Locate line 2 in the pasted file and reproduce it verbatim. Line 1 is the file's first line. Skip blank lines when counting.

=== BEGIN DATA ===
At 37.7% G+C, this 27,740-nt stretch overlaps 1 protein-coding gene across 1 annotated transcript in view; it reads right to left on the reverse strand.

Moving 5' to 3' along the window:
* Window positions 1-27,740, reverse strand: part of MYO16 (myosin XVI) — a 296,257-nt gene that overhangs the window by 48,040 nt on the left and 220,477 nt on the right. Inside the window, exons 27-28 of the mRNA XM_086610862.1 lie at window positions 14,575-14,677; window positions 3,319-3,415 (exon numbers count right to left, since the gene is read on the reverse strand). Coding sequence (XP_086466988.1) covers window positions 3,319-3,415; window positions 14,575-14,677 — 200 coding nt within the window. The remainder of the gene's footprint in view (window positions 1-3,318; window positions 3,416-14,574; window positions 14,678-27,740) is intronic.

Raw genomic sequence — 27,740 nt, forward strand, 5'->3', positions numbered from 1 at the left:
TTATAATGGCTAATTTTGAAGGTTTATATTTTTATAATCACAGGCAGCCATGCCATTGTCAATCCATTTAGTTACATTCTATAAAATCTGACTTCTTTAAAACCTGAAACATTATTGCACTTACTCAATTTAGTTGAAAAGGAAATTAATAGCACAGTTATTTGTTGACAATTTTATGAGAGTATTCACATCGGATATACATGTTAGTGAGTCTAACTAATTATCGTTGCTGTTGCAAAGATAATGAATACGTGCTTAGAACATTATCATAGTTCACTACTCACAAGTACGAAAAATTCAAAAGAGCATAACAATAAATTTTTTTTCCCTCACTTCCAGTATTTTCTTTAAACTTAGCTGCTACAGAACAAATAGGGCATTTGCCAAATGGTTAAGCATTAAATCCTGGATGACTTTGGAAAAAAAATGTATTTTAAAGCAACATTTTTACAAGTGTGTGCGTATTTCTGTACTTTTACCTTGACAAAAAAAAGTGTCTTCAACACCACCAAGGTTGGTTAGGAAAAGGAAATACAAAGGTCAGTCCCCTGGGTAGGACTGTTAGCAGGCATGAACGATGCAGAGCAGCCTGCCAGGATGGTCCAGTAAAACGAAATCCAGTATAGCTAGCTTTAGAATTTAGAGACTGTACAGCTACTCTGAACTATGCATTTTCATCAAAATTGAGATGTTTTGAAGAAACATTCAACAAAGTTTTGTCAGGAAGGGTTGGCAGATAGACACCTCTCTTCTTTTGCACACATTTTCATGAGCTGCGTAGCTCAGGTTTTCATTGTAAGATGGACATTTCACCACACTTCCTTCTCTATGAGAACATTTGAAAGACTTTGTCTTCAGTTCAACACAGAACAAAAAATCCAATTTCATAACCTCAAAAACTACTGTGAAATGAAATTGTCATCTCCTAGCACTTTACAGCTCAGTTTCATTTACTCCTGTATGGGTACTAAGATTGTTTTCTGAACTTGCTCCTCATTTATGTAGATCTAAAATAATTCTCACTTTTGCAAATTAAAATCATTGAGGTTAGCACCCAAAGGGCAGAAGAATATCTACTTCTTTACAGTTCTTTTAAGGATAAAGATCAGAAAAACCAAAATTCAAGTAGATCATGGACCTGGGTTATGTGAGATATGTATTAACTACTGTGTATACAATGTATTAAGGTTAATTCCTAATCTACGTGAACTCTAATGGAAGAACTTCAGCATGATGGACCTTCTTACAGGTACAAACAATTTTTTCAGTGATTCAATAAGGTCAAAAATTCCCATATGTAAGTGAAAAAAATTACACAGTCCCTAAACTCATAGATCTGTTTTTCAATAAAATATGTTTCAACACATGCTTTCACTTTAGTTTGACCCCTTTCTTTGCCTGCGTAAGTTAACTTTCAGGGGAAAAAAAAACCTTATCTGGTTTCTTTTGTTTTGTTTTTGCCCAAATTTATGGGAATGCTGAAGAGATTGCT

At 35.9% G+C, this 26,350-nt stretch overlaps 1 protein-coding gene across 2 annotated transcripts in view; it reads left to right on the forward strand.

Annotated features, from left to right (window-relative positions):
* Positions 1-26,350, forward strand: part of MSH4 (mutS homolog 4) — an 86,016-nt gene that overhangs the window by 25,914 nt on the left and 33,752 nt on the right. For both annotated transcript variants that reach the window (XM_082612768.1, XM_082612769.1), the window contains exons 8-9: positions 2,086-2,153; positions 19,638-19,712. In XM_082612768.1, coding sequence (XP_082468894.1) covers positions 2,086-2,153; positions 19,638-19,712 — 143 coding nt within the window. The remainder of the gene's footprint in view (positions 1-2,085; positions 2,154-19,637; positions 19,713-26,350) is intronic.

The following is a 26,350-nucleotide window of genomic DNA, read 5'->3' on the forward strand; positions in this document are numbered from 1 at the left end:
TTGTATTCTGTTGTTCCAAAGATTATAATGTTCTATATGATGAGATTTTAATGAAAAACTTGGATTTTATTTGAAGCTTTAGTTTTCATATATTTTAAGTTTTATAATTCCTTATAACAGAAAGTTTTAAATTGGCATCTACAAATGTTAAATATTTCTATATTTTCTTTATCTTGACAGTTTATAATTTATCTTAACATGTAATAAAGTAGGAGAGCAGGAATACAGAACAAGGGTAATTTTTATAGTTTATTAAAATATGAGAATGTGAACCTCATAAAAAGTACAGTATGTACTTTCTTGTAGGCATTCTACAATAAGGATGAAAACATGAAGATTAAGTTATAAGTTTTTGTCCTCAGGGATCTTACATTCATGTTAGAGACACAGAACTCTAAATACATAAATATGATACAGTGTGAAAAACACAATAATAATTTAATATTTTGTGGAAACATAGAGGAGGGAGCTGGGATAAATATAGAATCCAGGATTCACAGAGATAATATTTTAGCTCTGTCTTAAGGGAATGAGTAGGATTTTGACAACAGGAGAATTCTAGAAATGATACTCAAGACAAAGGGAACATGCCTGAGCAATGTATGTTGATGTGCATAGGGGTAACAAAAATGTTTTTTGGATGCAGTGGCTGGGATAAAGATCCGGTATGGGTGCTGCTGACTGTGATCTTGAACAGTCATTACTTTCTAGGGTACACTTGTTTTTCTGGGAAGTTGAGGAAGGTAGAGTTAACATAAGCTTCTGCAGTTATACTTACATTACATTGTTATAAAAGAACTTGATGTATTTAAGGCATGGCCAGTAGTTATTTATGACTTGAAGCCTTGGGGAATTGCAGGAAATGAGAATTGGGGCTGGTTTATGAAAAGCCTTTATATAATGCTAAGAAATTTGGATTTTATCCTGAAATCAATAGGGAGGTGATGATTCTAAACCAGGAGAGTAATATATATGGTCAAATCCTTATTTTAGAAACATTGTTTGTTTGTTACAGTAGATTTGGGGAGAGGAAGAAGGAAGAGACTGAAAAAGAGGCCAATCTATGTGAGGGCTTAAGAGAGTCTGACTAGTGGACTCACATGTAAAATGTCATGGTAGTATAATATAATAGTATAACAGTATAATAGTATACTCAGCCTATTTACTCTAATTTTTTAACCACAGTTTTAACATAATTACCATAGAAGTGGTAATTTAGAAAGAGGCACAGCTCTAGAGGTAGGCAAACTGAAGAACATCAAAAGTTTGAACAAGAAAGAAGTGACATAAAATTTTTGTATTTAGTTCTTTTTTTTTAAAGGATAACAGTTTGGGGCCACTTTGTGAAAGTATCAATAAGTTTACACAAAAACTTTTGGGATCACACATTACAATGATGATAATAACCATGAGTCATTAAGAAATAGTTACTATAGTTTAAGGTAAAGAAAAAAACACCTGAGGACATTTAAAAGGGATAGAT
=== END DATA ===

Moving 5' to 3' along the window: